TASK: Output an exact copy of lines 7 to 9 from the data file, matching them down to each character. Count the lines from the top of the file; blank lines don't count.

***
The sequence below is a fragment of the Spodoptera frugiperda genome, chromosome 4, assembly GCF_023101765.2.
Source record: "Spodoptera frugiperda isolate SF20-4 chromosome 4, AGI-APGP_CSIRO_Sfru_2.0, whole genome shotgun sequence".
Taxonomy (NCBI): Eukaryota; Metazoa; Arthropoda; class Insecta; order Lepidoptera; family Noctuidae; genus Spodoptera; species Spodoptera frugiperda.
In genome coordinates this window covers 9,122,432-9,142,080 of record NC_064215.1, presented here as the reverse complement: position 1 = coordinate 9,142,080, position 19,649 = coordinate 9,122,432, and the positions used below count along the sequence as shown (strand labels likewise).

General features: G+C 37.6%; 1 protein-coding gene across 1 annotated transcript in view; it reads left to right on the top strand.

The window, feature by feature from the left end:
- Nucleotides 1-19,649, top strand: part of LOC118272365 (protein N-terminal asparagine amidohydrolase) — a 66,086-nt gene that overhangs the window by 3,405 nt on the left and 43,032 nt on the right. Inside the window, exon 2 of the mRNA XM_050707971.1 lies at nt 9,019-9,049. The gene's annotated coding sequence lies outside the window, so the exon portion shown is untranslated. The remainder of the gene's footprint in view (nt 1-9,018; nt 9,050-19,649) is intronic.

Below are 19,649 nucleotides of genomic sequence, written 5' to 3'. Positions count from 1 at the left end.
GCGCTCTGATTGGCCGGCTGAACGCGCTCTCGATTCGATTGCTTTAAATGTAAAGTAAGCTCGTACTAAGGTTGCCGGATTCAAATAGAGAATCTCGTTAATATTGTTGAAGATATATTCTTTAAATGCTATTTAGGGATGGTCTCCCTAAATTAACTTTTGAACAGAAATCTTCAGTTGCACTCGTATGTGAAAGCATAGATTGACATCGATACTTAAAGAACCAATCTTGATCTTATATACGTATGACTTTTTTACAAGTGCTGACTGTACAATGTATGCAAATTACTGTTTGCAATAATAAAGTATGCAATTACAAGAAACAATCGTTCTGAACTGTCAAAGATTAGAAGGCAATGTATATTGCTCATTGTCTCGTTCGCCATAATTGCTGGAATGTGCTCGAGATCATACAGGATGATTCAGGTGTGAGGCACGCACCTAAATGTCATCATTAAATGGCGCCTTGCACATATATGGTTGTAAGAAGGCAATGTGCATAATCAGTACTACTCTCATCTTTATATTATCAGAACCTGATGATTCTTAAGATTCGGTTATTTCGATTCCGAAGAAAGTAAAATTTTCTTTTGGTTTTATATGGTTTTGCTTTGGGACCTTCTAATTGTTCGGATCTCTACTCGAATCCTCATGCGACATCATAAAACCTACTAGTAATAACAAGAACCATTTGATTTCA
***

- Nucleotides 1-19,649, top strand: part of LOC118272365 (protein N-terminal asparagine amidohydrolase) — a 66,086-nt gene that overhangs the window by 3,405 nt on the left and 43,032 nt on the right. Inside the window, exon 2 of the mRNA XM_050707971.1 lies at nt 9,019-9,049. The gene's annotated coding sequence lies outside the window, so the exon portion shown is untranslated. The remainder of the gene's footprint in view (nt 1-9,018; nt 9,050-19,649) is intronic.

Below are 19,649 nucleotides of genomic sequence, written 5' to 3'. Positions count from 1 at the left end.
GCGCTCTGATTGGCCGGCTGAACGCGCTCTCGATTCGATTGCTTTAAATGTAAAGTAAGCTCGTACTAAGGTTGCCGGATTCAAATAGAGAATCTCGTTAATATTGTTGAAGATATATTCTTTAAATGCTATTTAGGGATGGTCTCCCTAAATTAACTTTTGAACAGAAATCTTCAGTTGCACTCGTATGTGAAAGCATAGATTGACATCGATACTTAAAGAACCAATCTTGATCTTATATACGTATGACTTTTTTACAAGTGCTGACTGTACAATGTATGCAAATTACTGTTTGCAATAATAAAGTATGCAATTACAAGAAACAATCGTTCTGAACTGTCAAAGATTAGAAGGCAATGTATATTGCTCATTGTCTCGTTCGCCATAATTGCTGGAATGTGCTCGAGATCATACAGGATGATTCAGGTGTGAGGCACGCACCTAAATGTCATCATTAAATGGCGCCTTGCACATATATGGTTGTAAGAAGGCAATGTGCATAATCAGTACTACTCTCATCTTTATATTATCAGAACCTGATGATTCTTAAGATTCGGTTATTTCGATTCCGAAGAAAGTAAAATTTTCTTTTGGTTTTATATGGTTTTGCTTTGGGACCTTCTAATTGTTCGGATCTCTACTCGAATCCTCATGCGACATCATAAAACCTACTAGTAATAACAAGAACCATTTGATTTCA